Loss of jobs particularly severe among automotive suppliers

    Vehicle manufacturers are less affected by electrification and the associated job losses relative to their total gross added value than their suppliers, since the powertrain in an average compact class vehicle only accounts for around 30% of the added value in the overall vehicle. Suppliers provide about three quarters of all the parts in the piston engine; vehicle manufacturers produce the rest, assembling and integrating all the components. What previously proved to be a particular strength for many supplier companies – their high degree of specialization in the production of specific components for the powertrain – is now turning to their disadvantage. This is particularly affecting SMEs that do not have several technological pillars, unlike the larger suppliers. This high degree of specialization on the piston engine is reflected, among other things, in the fact that over 40% of suppliers state that they are not participating in the ramp-up of electromobility. In the past, specialization in the manufacture of specific components also had the advantage that companies were not in direct competition with each other. Now, they have to share an increasingly small market. Even a switch in production to components for electric drive systems would not change the fact that competition is intensifying, because an electric powertrain has far fewer components (and only the battery itself as the main component). Thus, in the future, more companies will have to compete for the manufacture of a component.

    How can employment policy counteract this?

    The fact that we are aiming for climate neutrality in the EU and in Germany by 2050 is a decision taken by society as a whole, and a task for society as a whole. In this respect, politics must also play its part in ensuring that the individual players can achieve their goal. In addition, it must guarantee that the resulting effects on employment are as socially acceptable as possible, i.e.:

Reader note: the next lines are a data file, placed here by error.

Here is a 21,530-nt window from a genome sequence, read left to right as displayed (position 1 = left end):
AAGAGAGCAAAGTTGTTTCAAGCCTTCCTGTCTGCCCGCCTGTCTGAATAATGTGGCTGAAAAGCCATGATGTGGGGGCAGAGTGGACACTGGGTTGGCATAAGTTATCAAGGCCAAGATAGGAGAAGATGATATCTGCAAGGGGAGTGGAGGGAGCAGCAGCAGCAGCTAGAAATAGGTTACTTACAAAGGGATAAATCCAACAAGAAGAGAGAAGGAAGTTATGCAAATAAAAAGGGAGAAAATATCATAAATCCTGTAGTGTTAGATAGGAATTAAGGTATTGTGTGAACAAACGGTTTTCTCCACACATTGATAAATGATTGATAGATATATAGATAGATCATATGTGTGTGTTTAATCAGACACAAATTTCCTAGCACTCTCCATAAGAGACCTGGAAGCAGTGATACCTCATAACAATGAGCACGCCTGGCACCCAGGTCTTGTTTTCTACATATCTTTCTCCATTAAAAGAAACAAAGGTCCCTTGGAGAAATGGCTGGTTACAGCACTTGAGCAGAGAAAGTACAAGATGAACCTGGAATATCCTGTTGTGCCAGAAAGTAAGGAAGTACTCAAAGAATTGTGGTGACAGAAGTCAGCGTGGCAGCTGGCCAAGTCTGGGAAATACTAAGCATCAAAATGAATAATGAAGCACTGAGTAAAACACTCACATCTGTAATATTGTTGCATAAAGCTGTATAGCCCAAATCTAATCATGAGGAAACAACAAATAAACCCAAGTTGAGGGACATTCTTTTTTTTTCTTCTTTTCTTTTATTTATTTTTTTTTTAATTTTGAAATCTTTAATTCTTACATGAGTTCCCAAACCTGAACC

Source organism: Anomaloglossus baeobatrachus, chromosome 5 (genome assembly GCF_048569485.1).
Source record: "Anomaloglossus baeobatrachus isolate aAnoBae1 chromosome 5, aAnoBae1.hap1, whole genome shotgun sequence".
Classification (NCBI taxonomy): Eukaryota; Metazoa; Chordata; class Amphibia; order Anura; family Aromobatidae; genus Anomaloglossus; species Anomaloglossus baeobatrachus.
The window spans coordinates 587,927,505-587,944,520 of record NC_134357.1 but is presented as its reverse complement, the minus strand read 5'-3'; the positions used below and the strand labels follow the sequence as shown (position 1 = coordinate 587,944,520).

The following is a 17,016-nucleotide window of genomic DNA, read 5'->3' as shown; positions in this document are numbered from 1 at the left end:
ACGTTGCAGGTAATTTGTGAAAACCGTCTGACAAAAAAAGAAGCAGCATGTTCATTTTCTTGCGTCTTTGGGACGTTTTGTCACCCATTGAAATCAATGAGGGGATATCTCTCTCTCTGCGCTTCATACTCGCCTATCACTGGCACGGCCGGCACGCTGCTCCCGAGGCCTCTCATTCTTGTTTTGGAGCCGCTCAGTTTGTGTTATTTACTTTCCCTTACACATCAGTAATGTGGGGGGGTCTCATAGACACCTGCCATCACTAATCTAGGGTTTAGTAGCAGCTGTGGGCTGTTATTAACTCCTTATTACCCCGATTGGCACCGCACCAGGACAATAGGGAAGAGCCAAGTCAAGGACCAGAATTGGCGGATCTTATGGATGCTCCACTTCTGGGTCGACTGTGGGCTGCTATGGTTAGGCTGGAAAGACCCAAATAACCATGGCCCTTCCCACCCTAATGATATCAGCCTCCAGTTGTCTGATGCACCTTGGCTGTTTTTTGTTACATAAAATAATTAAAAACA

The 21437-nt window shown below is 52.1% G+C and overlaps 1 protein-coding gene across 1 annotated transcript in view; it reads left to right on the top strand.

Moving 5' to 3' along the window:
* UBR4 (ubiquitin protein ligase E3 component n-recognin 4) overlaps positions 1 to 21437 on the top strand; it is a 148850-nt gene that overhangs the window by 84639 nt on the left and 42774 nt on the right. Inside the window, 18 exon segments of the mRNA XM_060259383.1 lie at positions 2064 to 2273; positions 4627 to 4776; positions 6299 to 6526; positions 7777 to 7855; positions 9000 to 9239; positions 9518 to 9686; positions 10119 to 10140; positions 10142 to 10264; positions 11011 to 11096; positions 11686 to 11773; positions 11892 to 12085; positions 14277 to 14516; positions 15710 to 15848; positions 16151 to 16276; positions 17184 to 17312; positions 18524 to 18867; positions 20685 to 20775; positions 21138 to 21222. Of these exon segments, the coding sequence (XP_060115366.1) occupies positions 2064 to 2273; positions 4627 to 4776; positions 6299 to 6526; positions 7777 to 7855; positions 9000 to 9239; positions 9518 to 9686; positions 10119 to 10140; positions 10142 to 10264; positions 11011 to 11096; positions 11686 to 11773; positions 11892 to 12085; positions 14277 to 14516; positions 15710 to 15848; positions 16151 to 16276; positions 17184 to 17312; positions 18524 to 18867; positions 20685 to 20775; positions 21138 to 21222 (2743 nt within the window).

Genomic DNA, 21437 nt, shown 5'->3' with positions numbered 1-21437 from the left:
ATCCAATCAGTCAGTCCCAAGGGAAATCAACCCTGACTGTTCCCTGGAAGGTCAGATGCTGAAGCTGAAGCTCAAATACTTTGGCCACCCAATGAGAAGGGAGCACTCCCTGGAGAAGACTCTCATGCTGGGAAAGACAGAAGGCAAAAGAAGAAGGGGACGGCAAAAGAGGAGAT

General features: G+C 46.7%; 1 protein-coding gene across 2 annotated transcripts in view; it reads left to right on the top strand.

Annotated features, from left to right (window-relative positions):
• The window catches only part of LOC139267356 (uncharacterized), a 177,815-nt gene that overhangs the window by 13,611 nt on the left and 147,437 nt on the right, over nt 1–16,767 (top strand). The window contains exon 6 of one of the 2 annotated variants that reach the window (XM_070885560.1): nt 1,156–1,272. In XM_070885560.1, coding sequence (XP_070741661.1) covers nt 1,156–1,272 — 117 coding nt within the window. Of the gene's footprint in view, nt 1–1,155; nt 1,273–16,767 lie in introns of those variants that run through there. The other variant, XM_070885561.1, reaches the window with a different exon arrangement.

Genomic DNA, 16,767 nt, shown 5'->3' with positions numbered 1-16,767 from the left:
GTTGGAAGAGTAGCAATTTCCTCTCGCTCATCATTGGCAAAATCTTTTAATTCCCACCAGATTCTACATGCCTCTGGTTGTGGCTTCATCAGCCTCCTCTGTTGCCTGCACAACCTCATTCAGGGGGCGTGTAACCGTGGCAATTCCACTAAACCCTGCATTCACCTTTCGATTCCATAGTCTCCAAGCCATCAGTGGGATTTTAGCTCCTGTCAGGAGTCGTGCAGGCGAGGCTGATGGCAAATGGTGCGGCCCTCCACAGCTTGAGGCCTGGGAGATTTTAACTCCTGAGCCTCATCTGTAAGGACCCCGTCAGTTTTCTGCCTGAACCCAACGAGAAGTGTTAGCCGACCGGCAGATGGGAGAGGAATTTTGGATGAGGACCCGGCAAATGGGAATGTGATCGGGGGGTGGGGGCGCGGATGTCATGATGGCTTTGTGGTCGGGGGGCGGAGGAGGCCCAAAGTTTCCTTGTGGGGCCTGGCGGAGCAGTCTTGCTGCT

• The job losses should remain as low as possible
    • The interim targets for reducing CO2 emissions set by policymakers on the path to climate neutrality in 2050 must be designed so that as much of the reduction in employment as possible does not have to be achieved through redundancies and, instead, can be absorbed through the demographic development of the workforce (retirements). This should also be taken into account in the current discussion at EU level about a possible tightening of the 2030 fleet limits as part of the Green Deal. Overly ambitious CO2 savings targets limit the companies' ability to leverage the aging and retirement of their workforce for transformation and they also increase the risk of redundancies
    • For employees in the automotive industry whose jobs are threatened by the electrification of mobility, policymakers must support the retraining and continuing education programs offered by companiesso that these companies can deploy as many of their experienced, proven employees as possible in the emerging manufacture of components for e-mobility
    • Policymakers should recognize the employment opportunities offered by the use of e-fuels. These enable the climate targets to be met, even without the employment losses caused by electrification of the powertrain (piston engines can still be used). Further, there would be an increase in employment in the power-to-x industry (electrolyzers, conversion plants, CO2 separators.
    Employment volume in Germany with different shares of electric drive in passenger cars produced
    Division Economic Policy & Taxation

    Dr. Volker Schott

    Expert Macroeconomic cycle, Economic analyses

    Read on